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I have been submitted for a position with a recruiter and didn't realize that I could choose any recruiter to represent me.

I also found out that someone was submitted for the same position with a different recruiter that is offering significantly more money and benefits then my recruiter is offering me. I'm not being offered any kind of benefits at all.

Do I have any recourse if I'm chosen for the position?

I would like more money and benefits as I'm very qualified for the position and just interviewed today.

closed as off-topic by gnat, The Wandering Dev Manager, Jim G., scaaahu, gazzz0x2z Dec 20 '18 at 8:01

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  • 4
    Not sure why this got a negative reception. It seems to me that the OP is asking something that's considered not done out of simple ignorance of how recruiters work, not out of malice. – Lilienthal Dec 19 '18 at 9:20
  • Did you sign a contract? If not your most likely not obligated to anything. – Mister Positive Dec 19 '18 at 13:13
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    @MisterPositive, OP's options for this particular job may be limited though. Even if OP didn't sign a contract, the recruiter and the hiring firm likely have a contract that states they can only hire OP through this recruiter, since that is who established the connection between OP and employer. – cdkMoose Dec 19 '18 at 14:08
  • @cdkMoose That is true. – Mister Positive Dec 19 '18 at 14:09
  • @MisterPositive & @ ckdMoose, I have stated in an email that the recruiter can represent me exclusively to the client. I haven't been offered the position or signed any contract yet, so I think I'm obligated to work with this particular recruiter since this makes it legally binding or "right to represent" but just trying to figure out how to get a higher wage because of the cost of living and I will have to purchase health insurance at my own cost. – Jesse Ortega Reyes Dec 20 '18 at 14:14
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If you have a contract with the recruiter you need to end that according to the conditions set in it.

Keep in mind:
Recruiters don't offer anything, they negotiate on your behalf and on your behest unless you want to negotiate with the prospective employer yourself.

So, if you want more benefits or more money TELL the recruiter that's what you want and they'll reiterate it to the company offering the job.

  • @rath ehm.. did you respond to me? I don't see the relation to what I wrote in my answer. I never mentioned anything about mad recruiters...for what it's worth, depending on the amount of recruiters and companies offering work OP is suitable for in the city OP lives in, it might very well be an issue if most of the recruiters know him to be unreliable.hiring companies will hear of this as well...hell hath no fury like a recruiter scorned (; – DigitalBlade969 Dec 19 '18 at 13:51
  • Regarding your statement of "Recruiters don't offer anything" I think it depends on the context that the word Recruiter is being used in. If this is a true third party recruiter, who is only involved in the recruitment process and then has no relationship with the client or employee, then yes. But if it's a "recruiter" in the sense of a staffing agency, and the employee is their employee on contract to the client, then they would be the ones determining the employee's benefits. I know many "recruiters" who sometimes play either role, depending on the client, so it's not always clear. – dwizum Dec 19 '18 at 14:01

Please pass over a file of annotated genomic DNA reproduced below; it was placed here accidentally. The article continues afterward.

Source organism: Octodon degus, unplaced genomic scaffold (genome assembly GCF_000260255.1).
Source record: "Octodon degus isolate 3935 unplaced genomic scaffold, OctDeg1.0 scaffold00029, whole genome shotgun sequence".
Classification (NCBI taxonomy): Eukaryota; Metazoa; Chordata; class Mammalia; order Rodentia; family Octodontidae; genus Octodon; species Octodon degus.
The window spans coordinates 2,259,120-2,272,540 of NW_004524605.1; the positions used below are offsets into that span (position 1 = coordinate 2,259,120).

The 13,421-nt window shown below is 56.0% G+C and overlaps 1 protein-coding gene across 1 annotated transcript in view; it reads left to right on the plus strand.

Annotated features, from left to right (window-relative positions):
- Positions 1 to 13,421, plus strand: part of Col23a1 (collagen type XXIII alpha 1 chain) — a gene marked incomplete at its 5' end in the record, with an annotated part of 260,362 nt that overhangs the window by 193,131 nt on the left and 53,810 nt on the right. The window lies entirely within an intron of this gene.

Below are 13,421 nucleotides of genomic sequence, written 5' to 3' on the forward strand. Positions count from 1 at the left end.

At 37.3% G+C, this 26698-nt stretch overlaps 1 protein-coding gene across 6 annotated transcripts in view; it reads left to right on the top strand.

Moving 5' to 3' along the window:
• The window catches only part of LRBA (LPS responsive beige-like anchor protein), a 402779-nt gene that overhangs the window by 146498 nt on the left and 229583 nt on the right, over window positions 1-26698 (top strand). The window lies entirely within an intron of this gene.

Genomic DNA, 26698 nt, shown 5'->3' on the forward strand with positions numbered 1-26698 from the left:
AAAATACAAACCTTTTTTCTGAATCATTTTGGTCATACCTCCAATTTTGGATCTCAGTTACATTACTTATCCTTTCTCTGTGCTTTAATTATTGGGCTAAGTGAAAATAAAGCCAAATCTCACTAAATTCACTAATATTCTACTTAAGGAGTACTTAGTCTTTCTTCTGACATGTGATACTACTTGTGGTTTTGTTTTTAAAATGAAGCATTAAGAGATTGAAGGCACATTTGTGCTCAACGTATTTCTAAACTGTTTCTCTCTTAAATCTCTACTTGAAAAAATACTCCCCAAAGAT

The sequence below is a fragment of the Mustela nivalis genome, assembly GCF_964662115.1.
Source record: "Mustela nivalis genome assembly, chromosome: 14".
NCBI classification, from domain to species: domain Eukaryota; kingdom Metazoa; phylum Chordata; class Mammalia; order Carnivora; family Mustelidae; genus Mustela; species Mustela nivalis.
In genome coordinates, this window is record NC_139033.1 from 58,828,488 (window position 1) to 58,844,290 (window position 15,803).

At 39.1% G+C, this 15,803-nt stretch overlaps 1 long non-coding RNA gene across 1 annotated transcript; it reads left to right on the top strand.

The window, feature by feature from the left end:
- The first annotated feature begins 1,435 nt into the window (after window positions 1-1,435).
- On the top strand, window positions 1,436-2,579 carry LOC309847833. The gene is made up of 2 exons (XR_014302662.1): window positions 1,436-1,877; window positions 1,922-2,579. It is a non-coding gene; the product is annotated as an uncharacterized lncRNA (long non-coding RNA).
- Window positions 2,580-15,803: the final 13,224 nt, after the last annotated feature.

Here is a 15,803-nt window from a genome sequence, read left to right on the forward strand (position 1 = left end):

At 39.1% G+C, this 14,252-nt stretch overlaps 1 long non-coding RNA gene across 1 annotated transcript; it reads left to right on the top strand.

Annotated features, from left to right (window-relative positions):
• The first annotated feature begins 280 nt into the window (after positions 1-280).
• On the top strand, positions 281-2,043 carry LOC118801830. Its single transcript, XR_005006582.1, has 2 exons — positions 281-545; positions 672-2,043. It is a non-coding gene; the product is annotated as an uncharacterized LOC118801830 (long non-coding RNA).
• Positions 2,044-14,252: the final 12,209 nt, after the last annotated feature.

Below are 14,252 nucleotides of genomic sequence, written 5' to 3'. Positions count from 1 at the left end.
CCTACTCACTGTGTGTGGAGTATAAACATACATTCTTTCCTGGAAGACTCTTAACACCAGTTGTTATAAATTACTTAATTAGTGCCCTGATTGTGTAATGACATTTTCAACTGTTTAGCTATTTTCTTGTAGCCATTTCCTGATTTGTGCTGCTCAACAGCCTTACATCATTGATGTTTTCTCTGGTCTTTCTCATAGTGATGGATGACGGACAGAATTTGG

• @dwizum in that case, OP probably should clarify. I understood it to be a third party recruiter indeed. – DigitalBlade969 Dec 19 '18 at 14:07
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    I think your answer is on point if that's true, and it may be, but I do see a lot of people on here who use "recruiter" in a very broad sense, and the fact that this "recruiter" seems somehow involved in determining benefits made me wonder. – dwizum Dec 19 '18 at 14:39
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You could also accept the offer at the lower salary, then negotiate for a raise a few months in.

If recruiters' commission in your locale is based on a percentage of the total compensation package, this will leave the recruiter with a sub-optimal outcome now. It might be therefore advisable to work with your recruiter regarding the compensation you feel is reasonable vs. his feeling about it - both are bound to win if you receive a higher offer. But still another consideration to keep in mind is that the recruiter might want to "sell" you at a lower price to increase the chances of you getting the offer, as opposed to someone else with the same qualifications but requesting a higher comp package - because a low offer is better than no offer, for both of you.

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If you have signed a contract with the recruiter, you should start there to identify options and procedures for terminating the agreement.

For this particular job, you may not have any options. Third party recruiters often have contracts with employers which state that any candidates they provide can only be hired through that recruiter. This is to protect the recruiters interests.

Recruiter's offers are not cast in stone, if you don't like what you are being offered for a specific job, then you should be working with the recruiter to get a better offer. If the recruiter isn't working to get you a better offer, then you should consider moving on with respect to future opportunities.

  • Thanks for the response! The recruiter came back with a higher salary amount that I can work with but I think i might request a higher rate sometime in the future, if offered the position. – Jesse Ortega Reyes Dec 20 '18 at 14:01

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